Let’s Dive Deeper…

Paul received a request to further describe the PDCA auditing approach from a recent conference attendee who is eager to explain it to the President of her company.

Here’s his reply:

You asked that I elaborate regarding PDCA auditing, so here goes:

The traditional way to audit was to pick a section of the standard, research the appropriate department or function within your company – the one or ones most likely to be involved with that section – and then perform the audit. The focus of the audit is to see if they are doing whatever they do according to the standard. This is usually called a compliance audit and too often has more to do with ISO than it has to do with the company or your customers.

The new way is to work with top management to decide what to audit in the first place. There is no mention of the standard here. You want to find out what keeps them up at night. Maybe they have a plan to expand operations somewhere in the future and need to confirm that the impacted department will be able to handle the new volume of work. Of course, they may know of a problem that never seems to go away, too, and that’s most definitely a good audit candidate.

Next, take a look at whatever you use to meet the requirements in ISO 9001:2000, sections 4.1 a) and b). Some use a flowchart to “determine the sequence and interactions of processes,” for example. Whatever it is at your company, there should be something that describes your critical processes and how they all are supposed to work together. Somewhere in that description is the area that you will need to audit to find what top management wanted to know.

Now that you know where you will audit, go through the normal research – process descriptions, (if any), prior nonconformance and audits, records you would expect to see, etc. This is just what you’ve been doing, I’m sure. But using the PDCA approach, you now audit using questions that move through the cycle. Some of these questions would be:

Planning Questions:
What is/are the risk(s) that this work is designed to control?
How does this work contribute to the quality objectives and customer satisfaction?
What is the Plan they use to control those risks?
Do they have criteria for measuring how and whether they are controlling these risks?
What tools do they use to accomplish this plan?
How are those tools working?
ISO has some ideas about this work, too, and would you (if they haven’t already) explain how your plan is similar to ISO’s in this department?
For example: Purchasing should have a plan for managing their suppliers, Shipping should have a plan for protecting the products in transit, etc.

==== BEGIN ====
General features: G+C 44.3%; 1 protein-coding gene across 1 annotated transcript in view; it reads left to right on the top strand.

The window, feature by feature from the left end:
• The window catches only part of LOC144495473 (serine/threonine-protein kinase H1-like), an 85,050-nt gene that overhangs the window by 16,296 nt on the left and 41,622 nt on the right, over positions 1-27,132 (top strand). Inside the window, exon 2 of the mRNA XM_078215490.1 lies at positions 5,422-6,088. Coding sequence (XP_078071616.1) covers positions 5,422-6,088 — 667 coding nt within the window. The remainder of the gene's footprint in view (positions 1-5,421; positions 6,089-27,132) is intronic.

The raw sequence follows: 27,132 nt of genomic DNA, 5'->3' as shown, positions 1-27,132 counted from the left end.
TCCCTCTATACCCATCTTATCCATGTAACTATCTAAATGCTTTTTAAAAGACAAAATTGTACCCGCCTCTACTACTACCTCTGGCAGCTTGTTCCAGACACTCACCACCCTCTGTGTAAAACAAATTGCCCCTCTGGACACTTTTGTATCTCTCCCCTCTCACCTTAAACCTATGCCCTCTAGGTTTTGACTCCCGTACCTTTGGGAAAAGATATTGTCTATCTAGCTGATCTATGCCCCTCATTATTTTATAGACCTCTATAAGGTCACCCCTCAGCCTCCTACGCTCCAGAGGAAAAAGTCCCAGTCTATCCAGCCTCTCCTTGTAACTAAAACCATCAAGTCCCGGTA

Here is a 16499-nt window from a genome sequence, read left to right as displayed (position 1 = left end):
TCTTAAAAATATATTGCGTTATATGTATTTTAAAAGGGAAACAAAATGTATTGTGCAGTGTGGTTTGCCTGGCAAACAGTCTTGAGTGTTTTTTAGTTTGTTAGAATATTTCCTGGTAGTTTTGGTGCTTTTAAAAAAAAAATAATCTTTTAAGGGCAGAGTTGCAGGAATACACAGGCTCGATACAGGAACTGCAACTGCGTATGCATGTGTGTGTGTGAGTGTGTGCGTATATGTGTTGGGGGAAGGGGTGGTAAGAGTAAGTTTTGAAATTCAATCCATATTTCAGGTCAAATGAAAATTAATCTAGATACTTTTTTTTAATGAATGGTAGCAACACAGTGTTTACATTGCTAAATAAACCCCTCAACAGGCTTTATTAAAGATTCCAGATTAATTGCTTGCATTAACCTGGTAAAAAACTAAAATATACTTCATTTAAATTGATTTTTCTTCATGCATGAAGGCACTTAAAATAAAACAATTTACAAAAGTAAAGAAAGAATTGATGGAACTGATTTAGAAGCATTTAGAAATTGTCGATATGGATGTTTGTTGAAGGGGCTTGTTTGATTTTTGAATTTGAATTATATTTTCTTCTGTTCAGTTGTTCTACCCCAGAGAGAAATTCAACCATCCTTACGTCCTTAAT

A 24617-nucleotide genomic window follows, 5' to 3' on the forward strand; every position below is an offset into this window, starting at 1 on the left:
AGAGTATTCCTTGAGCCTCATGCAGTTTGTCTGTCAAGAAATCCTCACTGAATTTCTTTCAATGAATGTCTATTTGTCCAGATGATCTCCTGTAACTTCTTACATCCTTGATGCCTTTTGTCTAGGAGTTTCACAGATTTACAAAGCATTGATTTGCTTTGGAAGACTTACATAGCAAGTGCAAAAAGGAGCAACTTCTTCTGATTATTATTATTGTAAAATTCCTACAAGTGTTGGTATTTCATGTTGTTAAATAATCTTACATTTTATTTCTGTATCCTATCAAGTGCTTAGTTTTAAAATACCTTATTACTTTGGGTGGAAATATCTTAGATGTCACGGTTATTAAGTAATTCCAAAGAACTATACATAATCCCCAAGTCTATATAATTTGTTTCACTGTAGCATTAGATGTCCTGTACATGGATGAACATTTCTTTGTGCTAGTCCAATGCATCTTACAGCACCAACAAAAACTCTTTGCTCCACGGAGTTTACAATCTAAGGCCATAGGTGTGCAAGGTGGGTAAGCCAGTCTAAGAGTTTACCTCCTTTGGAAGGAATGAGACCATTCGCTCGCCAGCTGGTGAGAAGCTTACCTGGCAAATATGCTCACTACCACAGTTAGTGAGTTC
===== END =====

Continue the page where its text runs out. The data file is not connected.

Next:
Doing Questions:
Now that I know your plan, please show me how you go about doing the actual work.
Can I make copies of A, B, C, and D? I’d like to take these to the people who (sent or received them) to complete my audit?
Does the work they do match the plans they described?
Are competent people doing the work?
What do they say about the tools they have to do their work?

Checking questions:
Are the checks described in the plan carried out accordingly?
What are those checks telling the department?
Do they indicate if the risks are being managed well?
Have they shared this information with others, especially, top management?

Acting Questions
Have the results of checks been applied to improve the process?
How has the process improved as a result?
Have these improvements been shared with others to help them improve as well?

Input and Output Checks
(Now that you have all this information, go to the process(es) that provided input and the process that received the output of the audited department.)
Are you satisfied with the speed, accuracy, service, etc. you received?
Have things been improving?
Do you have any concerns or improvement suggestions?

Remember – every question above can be found somewhere in the ISO 9001:2000 standard! The difference is that you’re not auditing ISO, you’re using ISO to audit your company! If you use the “Audit Master” for these “generic” questions and the PDCA Guide to research specific questions, you actually audit more than 30 sections of ISO during any given audit! Both these tools are included in a CD wallet on the inside back cover of my book, by the way.

Finally, you write a one page “Executive Summary” to describe important strengths and/or weaknesses discovered. That’s what top managers are used to reviewing, so keep it brief, easy to read and with a minimum of “ISO speak!” My book contains an example of a Purchasing audit using this approach. The book goes into more detail, but this could get you started as far as describing the approach to management. The biggest pay off is in refocusing the audit program to monitor your company and not ISO 9001:2000. ISO is involved, of course, but it takes a back seat position, advising in regard to best practices when necessary. The new approach makes auditing automatically “Value added” because it answers questions posed by top management to help them make better decisions or to confirm that a prior decision did or did not have the expected return.

Now go for it!

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